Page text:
Let me be clear: I am not asking about their applications. I know some really good recipes where you use one or the other. I know you can replace them with each other in some recipes, not in others. That is not what I am asking about.
My question is about how they are different in their constitution. I have read that to get sour cream you ferment cream with a few different subspecies of Lactococcus lactis. Sometimes rennet or acid (lemon juice or vinegar) is used, but authentic sour cream requires the fermentation with bacteria (which converts cream's lactose to lactic acid). When I look up recipes to make cream cheese, I get the same instructions. You take cream, again you ferment it with a couple subspecies of Lactococcus lactis, you strain it to get rid of the water, and you get cream cheese. The only difference I see is that in the US, sour cream usually has a 20% fat content, whereas cream cheese has a fat content of 33% or higher. The other different thing is when making the cheese, "sometimes" some milk is added.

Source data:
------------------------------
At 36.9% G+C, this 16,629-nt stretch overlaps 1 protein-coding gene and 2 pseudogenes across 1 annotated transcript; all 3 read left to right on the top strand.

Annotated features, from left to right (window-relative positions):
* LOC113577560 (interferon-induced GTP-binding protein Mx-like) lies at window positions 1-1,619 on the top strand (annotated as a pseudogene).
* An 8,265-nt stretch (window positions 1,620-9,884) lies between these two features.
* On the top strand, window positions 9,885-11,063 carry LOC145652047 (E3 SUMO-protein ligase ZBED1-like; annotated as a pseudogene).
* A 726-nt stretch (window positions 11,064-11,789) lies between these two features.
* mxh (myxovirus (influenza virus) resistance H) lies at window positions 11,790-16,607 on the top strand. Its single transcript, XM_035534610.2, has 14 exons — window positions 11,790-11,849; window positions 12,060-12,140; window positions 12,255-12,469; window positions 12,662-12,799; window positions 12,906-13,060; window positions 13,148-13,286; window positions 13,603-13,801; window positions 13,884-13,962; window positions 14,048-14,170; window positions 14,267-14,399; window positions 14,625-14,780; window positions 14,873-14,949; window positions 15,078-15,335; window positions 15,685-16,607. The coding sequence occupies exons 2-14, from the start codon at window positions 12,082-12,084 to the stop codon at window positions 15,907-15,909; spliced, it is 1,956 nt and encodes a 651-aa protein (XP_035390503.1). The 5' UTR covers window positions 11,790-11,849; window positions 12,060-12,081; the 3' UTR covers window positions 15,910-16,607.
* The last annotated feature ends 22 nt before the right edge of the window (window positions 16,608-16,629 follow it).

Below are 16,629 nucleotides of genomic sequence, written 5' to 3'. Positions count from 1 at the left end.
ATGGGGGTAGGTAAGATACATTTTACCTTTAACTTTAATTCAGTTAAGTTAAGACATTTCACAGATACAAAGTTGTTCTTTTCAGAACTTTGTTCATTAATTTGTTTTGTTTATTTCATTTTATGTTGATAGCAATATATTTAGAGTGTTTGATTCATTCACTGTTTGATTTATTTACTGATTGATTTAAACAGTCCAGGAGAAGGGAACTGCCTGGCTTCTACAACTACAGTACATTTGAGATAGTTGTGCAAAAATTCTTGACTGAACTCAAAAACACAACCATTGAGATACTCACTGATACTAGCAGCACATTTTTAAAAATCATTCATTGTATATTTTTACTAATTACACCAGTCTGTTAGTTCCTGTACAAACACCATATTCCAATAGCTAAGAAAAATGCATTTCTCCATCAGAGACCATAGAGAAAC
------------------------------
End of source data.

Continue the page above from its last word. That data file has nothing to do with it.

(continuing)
But this cannot be the only difference. Otherwise we would not call one of them cheese, and another of them cream (considering the fat content, even those names seem ironic). I would appreciate if someone can shed some light and give some insight.